The preservation of the prescription book of the Monastery of Saint Benedict in Olinda is probably due to the influence of the monastic tradition and of the Benedictine tradition in particular, which has, for centuries, maintained collections that serve today as important sources of information to many fields of humanities research. Regarding this preservation of documents, Silva (2003) has stated that various manuscripts have been maintained in Benedictine monasteries throughout the ages. The monasteries have therefore been able to preserve rare texts, key political documents chronicling the development of various regions and documents related to medicine, botany and horticulture, among other subjects (Ker, 1942, Carley, 2002, Carley, 2006, Ramsay, 2004, Watson, 2004 and Cohen, 1997).
A prescription book is a rich source of information, seldom preserved, about how people of a particular era dealt with issues of health and disease. As has been stated by Lev and Amar (2008), prescription books are rarely found among historical documents because doctors usually prepared formulas themselves, eliminating the need for a prescription record. Moreover, the same authors have suggested that these documents were usually discarded because there appeared to be no justification for their preservation. It is also plausible that the preservation of these documents would have been undesirable because of their ability to reveal the identity of individuals or villages that had been devastated by epidemics. This could create a negative association of individuals, civilizations or cities/regions with a particular ailment, which is not the way in which people wish to be remembered.
With this in mind, this study presents information about the use of plant ingredients in nineteenth century (1823–1829) therapeutic practice by analyzing Benedictine prescription books.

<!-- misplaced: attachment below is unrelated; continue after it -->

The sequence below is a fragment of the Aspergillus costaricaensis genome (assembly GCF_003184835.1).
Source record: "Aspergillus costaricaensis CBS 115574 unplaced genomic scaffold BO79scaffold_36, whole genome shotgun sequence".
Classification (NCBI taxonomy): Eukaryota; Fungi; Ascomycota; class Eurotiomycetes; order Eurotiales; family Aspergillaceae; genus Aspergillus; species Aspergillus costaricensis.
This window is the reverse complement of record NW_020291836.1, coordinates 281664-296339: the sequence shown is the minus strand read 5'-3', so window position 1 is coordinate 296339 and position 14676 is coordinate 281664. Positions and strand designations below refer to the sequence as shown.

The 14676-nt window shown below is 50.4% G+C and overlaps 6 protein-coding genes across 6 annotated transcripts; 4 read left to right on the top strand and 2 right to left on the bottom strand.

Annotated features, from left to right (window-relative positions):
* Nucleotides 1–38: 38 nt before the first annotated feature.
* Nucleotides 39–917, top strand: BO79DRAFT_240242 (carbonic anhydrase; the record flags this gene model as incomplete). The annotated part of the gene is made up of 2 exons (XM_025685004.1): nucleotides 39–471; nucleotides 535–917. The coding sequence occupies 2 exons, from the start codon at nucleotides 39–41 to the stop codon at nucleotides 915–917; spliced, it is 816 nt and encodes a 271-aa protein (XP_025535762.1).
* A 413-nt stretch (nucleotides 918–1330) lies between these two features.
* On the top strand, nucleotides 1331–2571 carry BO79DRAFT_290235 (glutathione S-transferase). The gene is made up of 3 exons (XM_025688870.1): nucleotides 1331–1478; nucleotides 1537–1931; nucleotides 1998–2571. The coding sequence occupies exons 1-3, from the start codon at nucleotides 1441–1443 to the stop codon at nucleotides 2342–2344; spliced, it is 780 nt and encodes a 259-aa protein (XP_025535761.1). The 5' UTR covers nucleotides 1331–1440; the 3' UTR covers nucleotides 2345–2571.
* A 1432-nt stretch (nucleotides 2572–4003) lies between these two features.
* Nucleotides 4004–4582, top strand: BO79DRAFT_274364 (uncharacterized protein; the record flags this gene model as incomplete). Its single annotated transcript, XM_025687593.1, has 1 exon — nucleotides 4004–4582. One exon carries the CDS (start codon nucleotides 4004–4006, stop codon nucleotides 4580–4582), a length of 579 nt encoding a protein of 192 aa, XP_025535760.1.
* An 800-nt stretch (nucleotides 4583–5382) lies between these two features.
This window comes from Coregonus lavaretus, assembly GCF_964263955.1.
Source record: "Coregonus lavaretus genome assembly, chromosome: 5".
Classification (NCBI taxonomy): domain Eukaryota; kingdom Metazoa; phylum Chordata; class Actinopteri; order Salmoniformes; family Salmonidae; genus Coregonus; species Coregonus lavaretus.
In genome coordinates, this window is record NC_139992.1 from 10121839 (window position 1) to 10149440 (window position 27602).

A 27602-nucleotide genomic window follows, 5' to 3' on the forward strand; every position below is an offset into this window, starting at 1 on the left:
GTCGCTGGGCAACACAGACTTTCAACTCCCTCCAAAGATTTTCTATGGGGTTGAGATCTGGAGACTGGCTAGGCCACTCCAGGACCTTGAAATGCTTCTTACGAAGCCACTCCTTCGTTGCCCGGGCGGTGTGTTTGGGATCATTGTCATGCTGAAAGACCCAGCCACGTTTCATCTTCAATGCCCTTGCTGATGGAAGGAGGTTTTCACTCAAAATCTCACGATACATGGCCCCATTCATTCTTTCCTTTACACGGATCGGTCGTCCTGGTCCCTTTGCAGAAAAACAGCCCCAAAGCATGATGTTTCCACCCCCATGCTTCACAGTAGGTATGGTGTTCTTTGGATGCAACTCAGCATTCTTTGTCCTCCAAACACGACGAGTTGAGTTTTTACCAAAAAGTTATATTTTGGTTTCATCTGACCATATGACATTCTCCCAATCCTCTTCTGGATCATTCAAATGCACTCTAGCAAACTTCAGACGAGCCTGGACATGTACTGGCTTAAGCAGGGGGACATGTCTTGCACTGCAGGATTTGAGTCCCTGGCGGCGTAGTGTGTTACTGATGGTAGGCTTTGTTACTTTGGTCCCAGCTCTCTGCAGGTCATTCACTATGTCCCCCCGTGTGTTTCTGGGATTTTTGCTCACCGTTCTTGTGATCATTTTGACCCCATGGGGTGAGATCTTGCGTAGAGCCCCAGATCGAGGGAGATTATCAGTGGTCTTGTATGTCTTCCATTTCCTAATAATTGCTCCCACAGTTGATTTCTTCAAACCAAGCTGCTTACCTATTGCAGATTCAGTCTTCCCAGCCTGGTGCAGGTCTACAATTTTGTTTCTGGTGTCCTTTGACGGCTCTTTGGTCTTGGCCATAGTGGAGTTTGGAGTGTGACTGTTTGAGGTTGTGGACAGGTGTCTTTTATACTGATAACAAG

2. Material and methods

2.1. Description of the study

The documentary research for this study was conducted in the archives of the Monastery of Saint Benedict in Olinda, located in the historical city of Olinda, State of Pernambuco, Northeast Brazil. The primary sources used in this study were the prescriptions that were documented in the historical document entitled “Prescription Book of Dr. Serpa” (or “Codex number 91” according to the number of the codexes from the Benedictine archives), which contains informations since the year of 1823–1829. It is a technically skilled manuscript characterized by leaves of paper inscribed with iron gall ink on both sides. The authorship of this Codex is attributed to Joaquim Jerome Serpa, a surgeon and naturalist born in the State of Pernambuco (northeastern Brazil) who lived from 1773 to 1842. In 1835, Serpa became Professor of Botany and Agriculture and went onto become the penultimate director of Olinda's Botanical Garden. He served as a surgeon at the Monastery of Saint Benedict, eventually becoming the head of the hospital, during which time he wrote his prescription book (Schmalz, 1966). The subject of this prescription book is simply the daily practice of medicine as it was carried out in the Hospital of the Monastery of Saint Benedict in Olinda. Information within the manuscript indicates that the prescription book contains descriptions of the medical prescriptions released daily to each patient who entered the hospital. It is, therefore, an unpublished document that describes Brazilian medical practice and lists the preparations of the formulas dispensed to each patient.
In the first phase of the research, the prescription book was pre-read to identify the elements that would compose the fields of the data collection worksheet (Medeiros, 2010). In the next stage, the codex was read carefully and thoroughly, with data being continuously transcribed while maintaining the original paleography of the text. From this collection worksheet, a database was created of the terms (popular names) that appeared in the prescription book and made reference to the plant materials used at the time. Although Dr. Serpa was an academic professional and probably knew the scientific names of the plants, in each formulation, he cited only the popular names of the plants. This could be a form to adequate the comprehension of the formulations to the practice knowledge of the apothecary. This reason is reinforced by the observations in a similar document by Medeiros et al. (2010), where the scientific names of the plants were not included in the formulations by the physicians and surgeons from Rio de Janeiro (Brazil), during the nineteenth century.